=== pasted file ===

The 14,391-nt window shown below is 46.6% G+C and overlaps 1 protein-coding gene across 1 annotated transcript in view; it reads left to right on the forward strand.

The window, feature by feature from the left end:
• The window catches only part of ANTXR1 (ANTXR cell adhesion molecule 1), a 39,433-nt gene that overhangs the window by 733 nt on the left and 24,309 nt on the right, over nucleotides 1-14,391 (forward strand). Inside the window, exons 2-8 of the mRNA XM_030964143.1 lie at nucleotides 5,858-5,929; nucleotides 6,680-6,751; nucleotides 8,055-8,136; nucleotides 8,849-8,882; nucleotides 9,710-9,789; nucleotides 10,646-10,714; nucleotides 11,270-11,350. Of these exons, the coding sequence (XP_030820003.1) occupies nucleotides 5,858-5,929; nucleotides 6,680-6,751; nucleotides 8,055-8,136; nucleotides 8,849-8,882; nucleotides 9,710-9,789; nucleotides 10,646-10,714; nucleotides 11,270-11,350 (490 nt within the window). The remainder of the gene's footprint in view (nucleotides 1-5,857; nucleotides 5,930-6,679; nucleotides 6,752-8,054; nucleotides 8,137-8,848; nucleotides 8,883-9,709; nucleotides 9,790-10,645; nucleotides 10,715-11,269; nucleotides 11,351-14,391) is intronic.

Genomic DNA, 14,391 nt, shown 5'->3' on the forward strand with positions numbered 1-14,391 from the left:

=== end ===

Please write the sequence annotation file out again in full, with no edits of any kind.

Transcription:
The 14,391-nt window shown below is 46.6% G+C and overlaps 1 protein-coding gene across 1 annotated transcript in view; it reads left to right on the forward strand.

The window, feature by feature from the left end:
• The window catches only part of ANTXR1 (ANTXR cell adhesion molecule 1), a 39,433-nt gene that overhangs the window by 733 nt on the left and 24,309 nt on the right, over nucleotides 1-14,391 (forward strand). Inside the window, exons 2-8 of the mRNA XM_030964143.1 lie at nucleotides 5,858-5,929; nucleotides 6,680-6,751; nucleotides 8,055-8,136; nucleotides 8,849-8,882; nucleotides 9,710-9,789; nucleotides 10,646-10,714; nucleotides 11,270-11,350. Of these exons, the coding sequence (XP_030820003.1) occupies nucleotides 5,858-5,929; nucleotides 6,680-6,751; nucleotides 8,055-8,136; nucleotides 8,849-8,882; nucleotides 9,710-9,789; nucleotides 10,646-10,714; nucleotides 11,270-11,350 (490 nt within the window). The remainder of the gene's footprint in view (nucleotides 1-5,857; nucleotides 5,930-6,679; nucleotides 6,752-8,054; nucleotides 8,137-8,848; nucleotides 8,883-9,709; nucleotides 9,790-10,645; nucleotides 10,715-11,269; nucleotides 11,351-14,391) is intronic.

Genomic DNA, 14,391 nt, shown 5'->3' on the forward strand with positions numbered 1-14,391 from the left: